Tuesday, January 29, 2013

Deleting logs with PowerShell and Scheduled Tasks making the mundane a little less painful

Delete all the things.

This is a new take on an age old problem purging or rotating outdated logging information from servers and workstations alike. I am sure there are hundreds if not thousands of batch files and PowerShell scripts that delete old log files, but what if someone wrote one that not only deletes the old files but is also self aware. Ok.. Maybe not self aware and a far cry from Skynet, but how about one that allows you to schedule and un-schedule it self using the provided parameters as a Windows Scheduled Task.

Well look no further someone has; drop the snippet below into a file called Delete-Logs.ps1 and you too can delete all the things with ease. I have tested this script with Windows 7 and Server 2008 using PowerShell 2.0. While researching I discovered there are also some convenience cmdlets for task scheduler allowing you to manage tasks however, for compatibility reasons I decided stick with schtasks.exe. You will notice I had to remove the path characters from the task name :.(. I had to remove them because of a bug limiting special characters from the scheduled task name.

# Parameters
# -Path A valid absolute path to a log folder or collection of folders script will recursively scan folders
# -Include A wildcard pattern used to include files for consideration 
# -Days Number of days before deleting file from folder
# -Schedule Creates a scheduled task using the provided path, include, and days parameter. Task will run as system user and execute every night at 12:00 AM every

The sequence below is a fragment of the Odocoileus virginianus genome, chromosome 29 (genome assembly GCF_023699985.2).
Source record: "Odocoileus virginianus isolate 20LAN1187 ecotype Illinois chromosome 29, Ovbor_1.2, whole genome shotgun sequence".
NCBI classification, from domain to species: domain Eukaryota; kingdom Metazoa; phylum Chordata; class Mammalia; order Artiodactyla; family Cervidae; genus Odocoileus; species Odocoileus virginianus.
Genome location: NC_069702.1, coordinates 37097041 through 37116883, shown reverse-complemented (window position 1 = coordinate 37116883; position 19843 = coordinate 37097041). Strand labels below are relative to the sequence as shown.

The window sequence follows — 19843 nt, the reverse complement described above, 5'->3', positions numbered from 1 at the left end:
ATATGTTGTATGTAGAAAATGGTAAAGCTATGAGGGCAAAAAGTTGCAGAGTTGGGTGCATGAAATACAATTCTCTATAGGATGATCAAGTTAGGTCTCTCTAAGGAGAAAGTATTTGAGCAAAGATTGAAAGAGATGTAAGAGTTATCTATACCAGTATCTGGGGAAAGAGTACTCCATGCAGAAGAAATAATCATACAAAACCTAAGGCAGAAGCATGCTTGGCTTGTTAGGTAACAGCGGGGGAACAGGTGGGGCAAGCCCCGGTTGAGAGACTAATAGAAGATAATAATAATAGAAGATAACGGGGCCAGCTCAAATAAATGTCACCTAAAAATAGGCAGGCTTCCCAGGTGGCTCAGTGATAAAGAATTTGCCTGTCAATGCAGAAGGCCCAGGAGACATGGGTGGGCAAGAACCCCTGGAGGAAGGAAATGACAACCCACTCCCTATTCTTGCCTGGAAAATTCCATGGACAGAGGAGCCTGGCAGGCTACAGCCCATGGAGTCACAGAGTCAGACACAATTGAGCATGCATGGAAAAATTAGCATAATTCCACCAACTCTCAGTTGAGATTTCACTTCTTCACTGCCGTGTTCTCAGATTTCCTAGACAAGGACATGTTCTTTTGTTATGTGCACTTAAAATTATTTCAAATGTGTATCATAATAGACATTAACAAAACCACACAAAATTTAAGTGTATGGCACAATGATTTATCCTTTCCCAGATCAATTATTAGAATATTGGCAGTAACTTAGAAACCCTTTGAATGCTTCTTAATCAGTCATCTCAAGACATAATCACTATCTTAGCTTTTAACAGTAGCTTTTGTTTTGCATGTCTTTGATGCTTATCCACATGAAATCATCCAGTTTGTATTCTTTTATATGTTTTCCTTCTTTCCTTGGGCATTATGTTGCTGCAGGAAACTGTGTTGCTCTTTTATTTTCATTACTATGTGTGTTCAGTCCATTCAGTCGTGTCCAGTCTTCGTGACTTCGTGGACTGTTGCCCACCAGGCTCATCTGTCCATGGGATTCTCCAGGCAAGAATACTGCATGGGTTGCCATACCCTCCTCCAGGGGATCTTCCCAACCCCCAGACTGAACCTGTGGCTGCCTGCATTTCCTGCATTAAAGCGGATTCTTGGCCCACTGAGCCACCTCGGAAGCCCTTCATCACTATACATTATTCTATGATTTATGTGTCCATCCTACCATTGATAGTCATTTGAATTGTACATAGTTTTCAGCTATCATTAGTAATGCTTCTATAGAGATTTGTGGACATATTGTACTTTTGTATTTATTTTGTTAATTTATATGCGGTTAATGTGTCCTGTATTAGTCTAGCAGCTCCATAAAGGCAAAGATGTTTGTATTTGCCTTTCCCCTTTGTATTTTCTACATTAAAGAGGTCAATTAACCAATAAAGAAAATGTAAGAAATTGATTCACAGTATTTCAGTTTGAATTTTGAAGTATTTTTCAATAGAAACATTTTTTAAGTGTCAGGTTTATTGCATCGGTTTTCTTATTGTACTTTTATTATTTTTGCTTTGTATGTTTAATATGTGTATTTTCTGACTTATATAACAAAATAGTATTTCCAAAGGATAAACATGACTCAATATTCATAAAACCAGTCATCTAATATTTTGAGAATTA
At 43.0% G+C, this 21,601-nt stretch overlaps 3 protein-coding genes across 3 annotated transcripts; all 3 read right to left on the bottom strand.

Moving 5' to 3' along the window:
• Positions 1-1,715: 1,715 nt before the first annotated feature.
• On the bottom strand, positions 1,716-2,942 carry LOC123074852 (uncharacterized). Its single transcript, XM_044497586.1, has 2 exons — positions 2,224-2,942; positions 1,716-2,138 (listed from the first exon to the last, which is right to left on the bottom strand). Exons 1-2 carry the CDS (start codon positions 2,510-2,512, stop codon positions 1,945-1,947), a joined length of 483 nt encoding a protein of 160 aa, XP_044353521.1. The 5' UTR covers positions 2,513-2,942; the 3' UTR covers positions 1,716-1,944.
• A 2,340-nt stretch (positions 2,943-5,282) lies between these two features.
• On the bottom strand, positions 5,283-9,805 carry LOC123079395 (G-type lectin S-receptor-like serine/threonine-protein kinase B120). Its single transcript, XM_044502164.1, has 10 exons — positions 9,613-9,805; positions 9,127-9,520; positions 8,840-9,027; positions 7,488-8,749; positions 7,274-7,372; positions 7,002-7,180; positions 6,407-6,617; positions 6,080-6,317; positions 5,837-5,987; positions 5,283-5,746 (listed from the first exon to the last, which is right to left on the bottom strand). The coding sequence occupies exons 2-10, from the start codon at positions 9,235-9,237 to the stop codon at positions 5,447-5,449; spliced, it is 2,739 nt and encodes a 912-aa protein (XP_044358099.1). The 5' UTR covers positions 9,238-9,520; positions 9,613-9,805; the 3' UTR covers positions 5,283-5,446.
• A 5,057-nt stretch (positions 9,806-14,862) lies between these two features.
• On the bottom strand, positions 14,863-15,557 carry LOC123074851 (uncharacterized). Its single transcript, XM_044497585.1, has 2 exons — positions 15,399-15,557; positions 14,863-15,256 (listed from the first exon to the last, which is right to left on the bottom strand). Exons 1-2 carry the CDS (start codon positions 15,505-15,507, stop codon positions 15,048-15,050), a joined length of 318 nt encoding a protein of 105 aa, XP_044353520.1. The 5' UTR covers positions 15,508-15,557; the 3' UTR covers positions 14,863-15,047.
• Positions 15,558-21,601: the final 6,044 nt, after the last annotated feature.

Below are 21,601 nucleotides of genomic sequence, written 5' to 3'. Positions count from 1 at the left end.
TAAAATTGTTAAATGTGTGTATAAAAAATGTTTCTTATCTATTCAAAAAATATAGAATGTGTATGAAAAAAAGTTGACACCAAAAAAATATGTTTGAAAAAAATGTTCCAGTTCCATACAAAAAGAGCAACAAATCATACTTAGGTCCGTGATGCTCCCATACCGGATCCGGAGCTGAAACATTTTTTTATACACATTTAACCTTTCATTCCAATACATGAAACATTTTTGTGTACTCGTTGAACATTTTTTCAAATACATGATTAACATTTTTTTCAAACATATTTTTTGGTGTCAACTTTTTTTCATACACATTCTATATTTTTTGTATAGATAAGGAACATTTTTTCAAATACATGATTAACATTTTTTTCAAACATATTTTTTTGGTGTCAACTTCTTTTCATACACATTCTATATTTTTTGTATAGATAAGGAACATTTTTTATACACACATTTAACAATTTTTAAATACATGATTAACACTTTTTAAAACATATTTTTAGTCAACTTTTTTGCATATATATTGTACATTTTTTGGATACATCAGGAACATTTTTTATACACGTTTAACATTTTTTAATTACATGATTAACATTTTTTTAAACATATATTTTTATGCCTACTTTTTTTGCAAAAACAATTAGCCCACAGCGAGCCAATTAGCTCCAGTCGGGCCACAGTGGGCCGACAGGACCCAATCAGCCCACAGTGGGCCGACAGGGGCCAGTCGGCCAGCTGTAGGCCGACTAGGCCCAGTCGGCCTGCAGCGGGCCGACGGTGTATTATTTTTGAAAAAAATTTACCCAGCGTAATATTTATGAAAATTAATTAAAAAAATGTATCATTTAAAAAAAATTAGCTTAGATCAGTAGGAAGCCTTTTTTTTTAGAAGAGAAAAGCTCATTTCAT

#  number of days provided in days parameter
# -Unschedule Removes scheduled task that was previously configured for the provided path
# Examples
# Run as stand alone
# .\Delete-Logs.ps1 -Path:'D:\Logs' -Days:4
# Schedule Windows Task
# .\Delete-Logs.ps1 -Path:'C:\Temp' -Include:'*.tmp' -Days:7 -Schedule
# Unschedule Windows Task
# .\Delete-Logs.ps1 -Path:'C:\Temp' -Include:'*.tmp' -Days:7 -Unschedule
Param ($Path='C:\Logs',[string]$Include='*.log', [int]$Days=30, [switch]$Schedule,[switch]$Unschedule)
$Path = New-Object PSObject -Property:@{ Value = $Path; Name = $($Path -replace '\:\\|\\',' ')}
 Invoke-Expression "C:\Windows\System32\schtasks.exe /create /tr `"`"$PSHome\powershell.exe`" -File '`"'$($MyInvocation.MyCommand.Path)'`"' -Path '`"'$($Path.Value)'`"' -Include '`"'$Include'`"' -Days $Days`" /tn `"Rotate $($Path.Name) every $Days days`" /sc daily /mo $Days /st 00:00 /ru SYSTEM"
 Invoke-Expression "C:\Windows\System32\schtasks.exe /delete /tn `"Rotate $($Path.Name) every $Days days`" /F" 
 $count = 0;
 $start = Get-Date;
 Write-Host "Begin log rotation of $($Path.Value) at $start"
 Get-ChildItem $($Path.Value) -Recurse -Include:$Include | Where-Object {($_.CreationTime -le $(Get-Date).AddDays(-$Days))} | ForEach-Object {
  $date = Get-Date;
  $age = $date.ticks - $_.CreationTime.ticks;
  $age = New-Object -TypeName:'TimeSpan' -ArgumentList:$age;
  Write-Host "Rotating $_ at $date file was $age old";
  Remove-Item $_ -Force;
 $end = Get-Date;
 $duration = $end - $start
 Write-Host "End log rotation of $($Path.Value) at $end $count file(s) were rotated in $duration"